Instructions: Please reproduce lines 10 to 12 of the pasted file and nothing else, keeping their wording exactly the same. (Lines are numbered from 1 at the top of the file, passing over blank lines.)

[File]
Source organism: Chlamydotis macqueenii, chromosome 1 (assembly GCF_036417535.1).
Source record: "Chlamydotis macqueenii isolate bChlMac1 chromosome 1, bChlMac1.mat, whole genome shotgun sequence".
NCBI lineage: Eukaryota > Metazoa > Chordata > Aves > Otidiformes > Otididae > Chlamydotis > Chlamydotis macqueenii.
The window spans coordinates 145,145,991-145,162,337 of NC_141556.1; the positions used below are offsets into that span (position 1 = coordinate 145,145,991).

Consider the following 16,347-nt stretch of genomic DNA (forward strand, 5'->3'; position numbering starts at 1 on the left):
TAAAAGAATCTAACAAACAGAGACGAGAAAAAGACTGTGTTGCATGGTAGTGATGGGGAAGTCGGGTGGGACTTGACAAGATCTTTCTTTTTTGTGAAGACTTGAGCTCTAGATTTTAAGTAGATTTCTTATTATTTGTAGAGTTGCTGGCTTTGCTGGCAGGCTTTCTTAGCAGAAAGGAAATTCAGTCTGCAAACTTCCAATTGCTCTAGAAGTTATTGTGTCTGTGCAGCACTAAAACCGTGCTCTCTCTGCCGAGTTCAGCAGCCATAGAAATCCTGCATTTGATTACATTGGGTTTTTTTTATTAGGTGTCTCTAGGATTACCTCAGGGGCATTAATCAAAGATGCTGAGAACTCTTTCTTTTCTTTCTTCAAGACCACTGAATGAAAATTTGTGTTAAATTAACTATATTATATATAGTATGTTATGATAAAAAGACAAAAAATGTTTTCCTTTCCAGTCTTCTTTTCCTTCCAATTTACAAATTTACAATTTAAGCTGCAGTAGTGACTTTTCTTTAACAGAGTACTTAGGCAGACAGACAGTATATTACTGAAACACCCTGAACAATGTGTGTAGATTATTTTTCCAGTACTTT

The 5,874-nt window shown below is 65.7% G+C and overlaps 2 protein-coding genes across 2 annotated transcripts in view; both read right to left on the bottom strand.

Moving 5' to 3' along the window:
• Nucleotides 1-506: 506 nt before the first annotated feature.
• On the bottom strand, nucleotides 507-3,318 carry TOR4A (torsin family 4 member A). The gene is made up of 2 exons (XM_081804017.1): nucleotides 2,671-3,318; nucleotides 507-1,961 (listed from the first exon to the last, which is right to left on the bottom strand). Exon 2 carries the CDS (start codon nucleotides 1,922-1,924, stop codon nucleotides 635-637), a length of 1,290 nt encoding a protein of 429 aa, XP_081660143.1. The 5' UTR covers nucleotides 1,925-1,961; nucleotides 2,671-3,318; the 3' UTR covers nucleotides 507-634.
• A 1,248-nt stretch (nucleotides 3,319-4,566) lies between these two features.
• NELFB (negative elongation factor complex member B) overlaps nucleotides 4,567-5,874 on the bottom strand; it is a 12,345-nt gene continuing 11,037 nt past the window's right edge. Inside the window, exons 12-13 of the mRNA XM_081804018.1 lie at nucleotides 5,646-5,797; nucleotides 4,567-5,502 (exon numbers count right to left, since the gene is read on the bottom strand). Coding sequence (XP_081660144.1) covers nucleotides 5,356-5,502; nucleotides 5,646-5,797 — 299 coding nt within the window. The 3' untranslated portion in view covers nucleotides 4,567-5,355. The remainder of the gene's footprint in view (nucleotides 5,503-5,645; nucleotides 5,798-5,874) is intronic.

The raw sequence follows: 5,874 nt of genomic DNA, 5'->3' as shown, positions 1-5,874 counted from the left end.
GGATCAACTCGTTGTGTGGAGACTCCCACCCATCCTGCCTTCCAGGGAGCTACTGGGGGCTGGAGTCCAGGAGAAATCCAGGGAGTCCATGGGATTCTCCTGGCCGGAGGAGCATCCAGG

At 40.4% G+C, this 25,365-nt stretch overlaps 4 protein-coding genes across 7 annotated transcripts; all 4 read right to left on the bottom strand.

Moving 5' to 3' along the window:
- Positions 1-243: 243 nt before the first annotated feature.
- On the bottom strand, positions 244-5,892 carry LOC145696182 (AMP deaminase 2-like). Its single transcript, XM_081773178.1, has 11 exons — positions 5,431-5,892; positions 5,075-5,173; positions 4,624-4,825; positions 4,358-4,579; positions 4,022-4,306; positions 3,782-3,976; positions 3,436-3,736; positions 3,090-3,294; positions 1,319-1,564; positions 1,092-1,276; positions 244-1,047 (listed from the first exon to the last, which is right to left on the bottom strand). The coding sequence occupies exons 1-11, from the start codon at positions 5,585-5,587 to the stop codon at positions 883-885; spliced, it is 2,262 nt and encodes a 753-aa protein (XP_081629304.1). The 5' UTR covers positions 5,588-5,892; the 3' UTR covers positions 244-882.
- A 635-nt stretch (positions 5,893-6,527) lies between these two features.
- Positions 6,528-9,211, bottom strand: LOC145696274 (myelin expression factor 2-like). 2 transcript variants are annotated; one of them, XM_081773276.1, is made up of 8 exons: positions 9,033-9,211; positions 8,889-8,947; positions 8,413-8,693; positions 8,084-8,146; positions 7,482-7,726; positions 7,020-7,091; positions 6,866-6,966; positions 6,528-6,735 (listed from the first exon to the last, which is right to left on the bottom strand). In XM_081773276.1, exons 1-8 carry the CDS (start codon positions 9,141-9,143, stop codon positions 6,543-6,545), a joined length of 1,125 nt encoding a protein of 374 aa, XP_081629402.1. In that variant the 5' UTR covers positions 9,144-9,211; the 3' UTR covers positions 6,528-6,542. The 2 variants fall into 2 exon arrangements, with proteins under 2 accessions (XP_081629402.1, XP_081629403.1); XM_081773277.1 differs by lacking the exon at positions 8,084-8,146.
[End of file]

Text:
• On the bottom strand, nucleotides 507-3,318 carry TOR4A (torsin family 4 member A). The gene is made up of 2 exons (XM_081804017.1): nucleotides 2,671-3,318; nucleotides 507-1,961 (listed from the first exon to the last, which is right to left on the bottom strand). Exon 2 carries the CDS (start codon nucleotides 1,922-1,924, stop codon nucleotides 635-637), a length of 1,290 nt encoding a protein of 429 aa, XP_081660143.1. The 5' UTR covers nucleotides 1,925-1,961; nucleotides 2,671-3,318; the 3' UTR covers nucleotides 507-634.
• A 1,248-nt stretch (nucleotides 3,319-4,566) lies between these two features.
• NELFB (negative elongation factor complex member B) overlaps nucleotides 4,567-5,874 on the bottom strand; it is a 12,345-nt gene continuing 11,037 nt past the window's right edge. Inside the window, exons 12-13 of the mRNA XM_081804018.1 lie at nucleotides 5,646-5,797; nucleotides 4,567-5,502 (exon numbers count right to left, since the gene is read on the bottom strand). Coding sequence (XP_081660144.1) covers nucleotides 5,356-5,502; nucleotides 5,646-5,797 — 299 coding nt within the window. The 3' untranslated portion in view covers nucleotides 4,567-5,355. The remainder of the gene's footprint in view (nucleotides 5,503-5,645; nucleotides 5,798-5,874) is intronic.